The students interrupted a February 2010 speech by Michael Oren, the Israeli ambassador to the United States, by taking turns standing up and shouting their objections to Israeli-government policies...The protest took place at the University of California at Irvine. Erwin Chemerinsky, the dean of the law school there said it was a "terrible mistake" to prosecute the students. But he's also written that it does not violate free speech rights to ban the disruption of a speech:
Both prosecutors and lawyers for the defendants said they were protecting the principle of freedom of speech. The prosecutors accused the students of deliberate censorship, while the students' lawyers argued that their clients were conducting a common campus protest and should not have been prevented from expressing their views....
[T]here are now posters around campus referring to the unjust treatment of the "Irvine 11" and saying they were just engaging in speech themselves. However... [t]he government, including public universities, always can impose time, place and manner restrictions on speech. A person who comes into my classroom and shouts so that I cannot teach surely can be punished without offending the 1st Amendment. Likewise, those who yelled to keep the ambassador from being heard were not engaged in constitutionally protected behavior.Do you think Dean Chemerinsky would be impressed by the argument that Oren was an outsider who made an antagonistic deliberate transgression on a community?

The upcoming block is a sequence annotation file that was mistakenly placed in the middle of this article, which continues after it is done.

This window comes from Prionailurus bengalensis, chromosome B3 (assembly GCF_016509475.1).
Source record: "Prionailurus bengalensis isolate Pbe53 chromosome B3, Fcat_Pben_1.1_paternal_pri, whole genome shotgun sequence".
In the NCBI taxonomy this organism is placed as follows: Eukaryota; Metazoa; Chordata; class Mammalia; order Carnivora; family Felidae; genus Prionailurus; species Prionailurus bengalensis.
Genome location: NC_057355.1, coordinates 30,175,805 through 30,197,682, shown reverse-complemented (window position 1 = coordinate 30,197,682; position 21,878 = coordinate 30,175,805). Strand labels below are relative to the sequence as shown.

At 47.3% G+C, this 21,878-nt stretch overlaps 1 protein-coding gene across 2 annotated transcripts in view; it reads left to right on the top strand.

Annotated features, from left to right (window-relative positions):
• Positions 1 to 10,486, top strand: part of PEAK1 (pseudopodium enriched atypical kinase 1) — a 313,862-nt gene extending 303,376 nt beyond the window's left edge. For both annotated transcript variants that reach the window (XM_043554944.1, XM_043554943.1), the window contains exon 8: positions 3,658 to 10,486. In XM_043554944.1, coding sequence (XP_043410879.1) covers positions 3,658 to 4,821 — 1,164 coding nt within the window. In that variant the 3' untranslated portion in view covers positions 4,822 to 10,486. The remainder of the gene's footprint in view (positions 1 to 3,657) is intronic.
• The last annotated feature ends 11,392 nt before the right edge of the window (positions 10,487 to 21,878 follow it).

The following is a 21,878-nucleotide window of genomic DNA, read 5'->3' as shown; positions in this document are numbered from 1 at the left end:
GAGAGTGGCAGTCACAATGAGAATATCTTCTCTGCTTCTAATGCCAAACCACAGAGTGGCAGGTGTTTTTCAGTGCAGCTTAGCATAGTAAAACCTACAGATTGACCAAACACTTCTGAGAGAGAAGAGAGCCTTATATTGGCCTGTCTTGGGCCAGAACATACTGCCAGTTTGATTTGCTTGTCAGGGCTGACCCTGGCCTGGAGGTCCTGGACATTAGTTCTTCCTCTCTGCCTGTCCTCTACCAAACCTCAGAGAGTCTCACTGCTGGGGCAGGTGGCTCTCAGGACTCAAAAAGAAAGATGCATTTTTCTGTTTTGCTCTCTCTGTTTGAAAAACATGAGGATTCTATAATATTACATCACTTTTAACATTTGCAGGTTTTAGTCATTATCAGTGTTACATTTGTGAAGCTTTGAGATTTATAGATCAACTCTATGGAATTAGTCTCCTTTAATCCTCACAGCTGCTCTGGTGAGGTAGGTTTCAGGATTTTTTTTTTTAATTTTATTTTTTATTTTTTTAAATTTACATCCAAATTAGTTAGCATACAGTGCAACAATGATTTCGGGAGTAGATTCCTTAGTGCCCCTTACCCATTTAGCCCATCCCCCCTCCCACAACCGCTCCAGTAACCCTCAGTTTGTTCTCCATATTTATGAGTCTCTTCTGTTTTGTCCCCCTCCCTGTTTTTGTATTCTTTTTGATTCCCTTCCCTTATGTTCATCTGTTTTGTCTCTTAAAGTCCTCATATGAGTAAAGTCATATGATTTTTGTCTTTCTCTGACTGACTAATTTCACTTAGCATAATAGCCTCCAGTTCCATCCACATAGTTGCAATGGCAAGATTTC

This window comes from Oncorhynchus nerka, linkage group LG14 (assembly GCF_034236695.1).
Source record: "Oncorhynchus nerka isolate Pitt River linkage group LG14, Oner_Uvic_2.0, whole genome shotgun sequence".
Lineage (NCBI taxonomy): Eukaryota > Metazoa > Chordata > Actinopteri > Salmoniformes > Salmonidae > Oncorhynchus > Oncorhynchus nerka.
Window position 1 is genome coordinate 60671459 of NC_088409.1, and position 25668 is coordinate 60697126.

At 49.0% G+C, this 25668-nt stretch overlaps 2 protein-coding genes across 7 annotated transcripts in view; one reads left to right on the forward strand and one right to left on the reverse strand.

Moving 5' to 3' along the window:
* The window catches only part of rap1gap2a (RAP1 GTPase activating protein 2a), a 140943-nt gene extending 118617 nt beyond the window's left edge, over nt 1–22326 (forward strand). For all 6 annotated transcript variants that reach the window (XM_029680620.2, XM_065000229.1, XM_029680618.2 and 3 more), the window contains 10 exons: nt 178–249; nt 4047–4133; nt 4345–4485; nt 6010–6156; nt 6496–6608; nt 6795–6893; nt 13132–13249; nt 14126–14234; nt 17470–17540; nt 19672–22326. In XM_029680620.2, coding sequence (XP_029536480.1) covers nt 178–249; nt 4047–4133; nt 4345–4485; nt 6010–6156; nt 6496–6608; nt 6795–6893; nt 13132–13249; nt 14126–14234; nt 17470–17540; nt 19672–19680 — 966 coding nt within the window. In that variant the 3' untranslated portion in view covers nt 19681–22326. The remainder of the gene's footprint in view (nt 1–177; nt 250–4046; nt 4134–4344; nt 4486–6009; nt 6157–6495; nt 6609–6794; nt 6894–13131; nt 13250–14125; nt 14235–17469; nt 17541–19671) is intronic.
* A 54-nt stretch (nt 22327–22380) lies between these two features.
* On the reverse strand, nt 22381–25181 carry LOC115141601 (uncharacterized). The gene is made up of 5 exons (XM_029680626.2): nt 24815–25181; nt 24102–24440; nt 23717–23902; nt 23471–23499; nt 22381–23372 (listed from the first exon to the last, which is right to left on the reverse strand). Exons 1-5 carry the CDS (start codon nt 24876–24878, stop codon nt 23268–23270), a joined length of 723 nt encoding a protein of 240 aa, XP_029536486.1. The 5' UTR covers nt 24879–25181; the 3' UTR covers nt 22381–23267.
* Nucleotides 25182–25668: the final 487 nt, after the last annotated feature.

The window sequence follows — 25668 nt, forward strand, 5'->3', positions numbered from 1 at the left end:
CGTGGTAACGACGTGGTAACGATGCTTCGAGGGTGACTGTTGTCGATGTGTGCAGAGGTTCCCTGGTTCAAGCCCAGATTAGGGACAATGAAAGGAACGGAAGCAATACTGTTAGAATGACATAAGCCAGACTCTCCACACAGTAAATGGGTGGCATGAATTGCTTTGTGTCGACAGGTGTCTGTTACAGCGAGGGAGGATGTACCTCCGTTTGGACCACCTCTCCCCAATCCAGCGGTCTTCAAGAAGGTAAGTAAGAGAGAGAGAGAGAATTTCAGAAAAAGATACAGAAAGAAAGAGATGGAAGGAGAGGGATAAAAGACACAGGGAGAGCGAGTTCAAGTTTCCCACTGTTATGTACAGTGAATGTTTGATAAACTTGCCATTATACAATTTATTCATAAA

Freedom of speech, on campuses and elsewhere, is rendered meaningless if speakers can be shouted down by those who disagree. The law is well established that the government can act to prevent a heckler's veto -- to prevent the reaction of the audience from silencing the speaker. There is simply no 1st Amendment right to go into an auditorium and prevent a speaker from being heard, no matter who the speaker is or how strongly one disagrees with his or her message.